When Yeshiva University (YU) first promised a report on sex abuse in its high school, Cardoza School of Law Professor Marci A. Hamilton gave them the benefit of the doubt. They promised an open report on par with those of their peer institutions and that seemed good enough to her. Professor Hamilton’s opinions matter because she is a nationally recognized authority on child sexual abuse, particularly when it involves church-state relations. Now that the YU report is out, Hamilton has given it a failing grade and red penciled it from beginning to end.
She delivered the verdict in Justia.com with a September 5th article, “Sullivan & Cromwell and Yeshiva University Issue a Disappointing Report on Child Sex Abuse That Is Short on Facts and Long on Public Relations.” She spares little in her detailed, legally focused analysis. After providing some context she gets to the heart of the matter.
It [the YU Report] provides a four-paragraph (that is not a misprint) summary of “Findings.” Readers are told that “multiple incidents of varying types of sexual and physical abuse took place at YUHSB [and at other schools comprising the University] during the relevant time period. . . including, in some instances, after members of the administration had been made aware of such conduct.” This is little more than a continuation of the cover-up that apparently already occurred
Hamilton shoots down the argument that pending litigation is preventing YU from sharing more details.
The reason given for the document’s lack of actual reporting is that there is still pending litigation by survivors of abuse against YU. True enough, but as YU has argued in court, the claims that are pending, are pending in New York, where the statutes of limitations for sex abuse are among the shortest in the country, which puts virtually all, if not all, of the claims beyond the statute of limitations. So, what the heck do they have to hide?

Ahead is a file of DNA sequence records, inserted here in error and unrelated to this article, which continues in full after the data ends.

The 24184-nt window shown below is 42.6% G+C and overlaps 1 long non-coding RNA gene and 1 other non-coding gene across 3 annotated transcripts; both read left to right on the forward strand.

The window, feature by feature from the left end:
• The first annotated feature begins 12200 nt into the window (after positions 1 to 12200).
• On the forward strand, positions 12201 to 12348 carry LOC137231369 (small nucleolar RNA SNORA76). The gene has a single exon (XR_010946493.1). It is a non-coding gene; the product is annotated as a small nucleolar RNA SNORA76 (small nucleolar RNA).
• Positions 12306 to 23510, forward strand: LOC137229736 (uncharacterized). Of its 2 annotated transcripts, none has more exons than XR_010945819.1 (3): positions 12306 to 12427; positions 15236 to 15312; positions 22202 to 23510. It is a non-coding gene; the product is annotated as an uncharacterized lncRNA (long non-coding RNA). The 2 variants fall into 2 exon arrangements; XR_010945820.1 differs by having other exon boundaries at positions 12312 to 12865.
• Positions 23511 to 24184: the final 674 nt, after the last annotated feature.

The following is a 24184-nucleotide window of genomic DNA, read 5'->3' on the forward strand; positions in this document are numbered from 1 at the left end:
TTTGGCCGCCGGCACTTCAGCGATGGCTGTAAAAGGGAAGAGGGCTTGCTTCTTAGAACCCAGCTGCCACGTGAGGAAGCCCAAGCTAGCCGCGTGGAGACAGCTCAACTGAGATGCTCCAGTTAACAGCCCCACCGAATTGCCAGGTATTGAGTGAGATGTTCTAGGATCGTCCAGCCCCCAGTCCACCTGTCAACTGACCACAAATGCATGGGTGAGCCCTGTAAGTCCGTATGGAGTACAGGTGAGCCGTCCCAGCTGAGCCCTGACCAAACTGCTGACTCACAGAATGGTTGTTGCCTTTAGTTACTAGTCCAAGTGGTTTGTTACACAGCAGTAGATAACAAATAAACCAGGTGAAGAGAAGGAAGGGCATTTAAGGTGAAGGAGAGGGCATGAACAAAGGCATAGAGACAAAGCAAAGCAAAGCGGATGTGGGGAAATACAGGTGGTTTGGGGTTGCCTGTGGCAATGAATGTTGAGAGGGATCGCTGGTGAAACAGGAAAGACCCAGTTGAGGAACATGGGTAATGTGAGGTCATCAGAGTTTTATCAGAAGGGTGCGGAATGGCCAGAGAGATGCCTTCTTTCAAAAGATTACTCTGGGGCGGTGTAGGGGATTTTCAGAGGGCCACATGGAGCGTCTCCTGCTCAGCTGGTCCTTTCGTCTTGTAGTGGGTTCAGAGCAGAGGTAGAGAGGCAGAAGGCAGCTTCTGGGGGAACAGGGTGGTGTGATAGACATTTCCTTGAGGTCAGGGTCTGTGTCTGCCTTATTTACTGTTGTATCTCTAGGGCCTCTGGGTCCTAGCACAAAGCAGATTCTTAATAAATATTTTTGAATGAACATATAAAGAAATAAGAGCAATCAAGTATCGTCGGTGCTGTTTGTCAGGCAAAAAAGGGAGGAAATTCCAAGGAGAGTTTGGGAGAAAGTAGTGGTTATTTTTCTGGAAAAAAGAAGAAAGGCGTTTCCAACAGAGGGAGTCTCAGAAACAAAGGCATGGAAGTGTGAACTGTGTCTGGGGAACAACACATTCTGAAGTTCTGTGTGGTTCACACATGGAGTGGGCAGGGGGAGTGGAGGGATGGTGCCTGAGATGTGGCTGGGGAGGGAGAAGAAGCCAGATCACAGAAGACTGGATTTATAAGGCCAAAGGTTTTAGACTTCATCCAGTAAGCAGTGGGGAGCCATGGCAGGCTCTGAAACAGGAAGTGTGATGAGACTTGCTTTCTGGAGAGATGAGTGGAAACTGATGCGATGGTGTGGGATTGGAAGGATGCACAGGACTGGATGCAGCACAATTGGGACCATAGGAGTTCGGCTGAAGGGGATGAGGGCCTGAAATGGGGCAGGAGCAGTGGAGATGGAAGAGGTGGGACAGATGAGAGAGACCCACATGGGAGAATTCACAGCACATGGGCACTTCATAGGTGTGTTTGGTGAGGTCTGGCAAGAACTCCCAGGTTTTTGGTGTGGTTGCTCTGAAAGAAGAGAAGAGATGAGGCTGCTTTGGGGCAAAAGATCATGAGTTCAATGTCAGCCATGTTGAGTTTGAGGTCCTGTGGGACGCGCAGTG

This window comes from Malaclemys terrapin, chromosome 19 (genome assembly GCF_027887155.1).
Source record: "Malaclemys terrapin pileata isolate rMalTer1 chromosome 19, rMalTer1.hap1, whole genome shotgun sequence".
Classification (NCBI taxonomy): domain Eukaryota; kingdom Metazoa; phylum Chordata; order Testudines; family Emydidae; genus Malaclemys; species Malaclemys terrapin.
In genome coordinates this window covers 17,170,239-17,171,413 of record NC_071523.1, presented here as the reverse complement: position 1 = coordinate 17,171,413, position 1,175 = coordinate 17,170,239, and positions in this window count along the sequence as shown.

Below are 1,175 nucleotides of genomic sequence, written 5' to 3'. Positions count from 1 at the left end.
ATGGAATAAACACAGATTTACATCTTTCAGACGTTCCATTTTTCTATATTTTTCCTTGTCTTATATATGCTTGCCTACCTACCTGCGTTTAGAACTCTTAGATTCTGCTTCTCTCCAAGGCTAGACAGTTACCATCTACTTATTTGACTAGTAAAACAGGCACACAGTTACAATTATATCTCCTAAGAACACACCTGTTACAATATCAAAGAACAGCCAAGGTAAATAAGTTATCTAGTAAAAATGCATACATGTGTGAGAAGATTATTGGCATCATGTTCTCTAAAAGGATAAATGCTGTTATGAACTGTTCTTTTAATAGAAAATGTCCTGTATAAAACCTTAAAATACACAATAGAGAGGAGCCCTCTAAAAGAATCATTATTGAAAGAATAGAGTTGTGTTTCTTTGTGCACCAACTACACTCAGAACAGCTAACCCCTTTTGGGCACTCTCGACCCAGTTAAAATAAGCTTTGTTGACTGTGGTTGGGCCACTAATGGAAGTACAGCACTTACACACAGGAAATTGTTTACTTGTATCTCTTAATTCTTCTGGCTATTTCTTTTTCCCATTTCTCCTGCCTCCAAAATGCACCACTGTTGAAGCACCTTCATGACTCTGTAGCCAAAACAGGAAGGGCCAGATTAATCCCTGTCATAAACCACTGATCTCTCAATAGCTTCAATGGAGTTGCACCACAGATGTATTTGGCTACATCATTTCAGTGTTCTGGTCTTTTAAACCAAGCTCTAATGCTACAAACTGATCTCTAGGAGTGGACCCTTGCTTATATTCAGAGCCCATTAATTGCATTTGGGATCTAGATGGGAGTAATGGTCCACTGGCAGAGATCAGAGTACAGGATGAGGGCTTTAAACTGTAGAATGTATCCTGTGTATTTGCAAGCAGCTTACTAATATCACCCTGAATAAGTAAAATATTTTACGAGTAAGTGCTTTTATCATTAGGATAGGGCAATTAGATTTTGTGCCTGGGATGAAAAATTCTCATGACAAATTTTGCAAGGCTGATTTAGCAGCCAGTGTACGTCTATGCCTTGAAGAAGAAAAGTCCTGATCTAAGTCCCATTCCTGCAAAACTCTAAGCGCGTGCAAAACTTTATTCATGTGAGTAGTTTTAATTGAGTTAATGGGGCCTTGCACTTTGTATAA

Since the bulk of the document is taken up with YU’s revised policy for reporting abuse Hamilton critiques it as well, starting with their elaborate, multiple, overlapping chains for internal reporting.
This is so convoluted, it is almost funny. But not quite. This hard-to-follow path is guaranteed to have employees throwing up their hands in confusion, or worse, it is likely to result in reports that get lost in the cracks of the bureaucracy. There are just too many variables here.
More insidiously, she notes that YU takes a legalistic stance limiting reporting to those mandated by NYS law, a standard which falls far short of reporting all reasonable suspicions. She takes the report to task for not noting the deficiencies in the state law and advocating improvements. Instead, she points out that YU is walking in the steps of the Fisherman of Rome.
Again, I was reminded of the Catholic bishops’ stance on mandatory reporting. The Pope has issued a mandate that they report abuse to the authorities—if the law requires it. But if the law does not, there apparently is no such requirement. And the bishops have lobbied to avoid reporting, so the Catholic Church reporting policy is classic doublespeak.
Hamilton closes by returning to the unaddressed emotional violations at the root of this crisis and report.
I have never read a document of this genre with less verbiage speaking directly to the survivors. It is, in a word, cold.
It is sad that a Christian professor of law had to upend the unctuous moralistic Torah pretenses of President Richard Joel who spoke of teshuvah (repentance). Of course Joel knows that authentic teshuvah requires admitting wrongs, and seeking to make one’s victims whole.
In the end, I believe YU will retreat from its stance, not out of moral passion but financial necessity. The bond raters have already downgraded YU because they expect the scandal to damage YU’s credibility with donors. But it will take a while for this leadership, which has hardened its heart, to get the message.
On Rosh Hashanah we recited Unetaneh Tokef with its chilling recitation of the consequences of our misconduct. But then there is a grace note: teshuvah, tefilah, utzedakah mavirin et roah hagezeirah (repentance, prayer and charity can alter the severity of the decree).
In YU’s case I fear that there isn’t a prayer of repentance until the charity shortfall delivers a severe decree that the leadership cannot ignore.
NOTE TO READERS: If you are serious about understanding this issue, take the time to read Professor Hamiltons full article. For other coverage of the YU Report see my post, “The Negative Reviews of YU’s Abuse Report Are Coming In” which lists all other reactions which I found noteworthy. I will continue to update it as more reactions are delivered.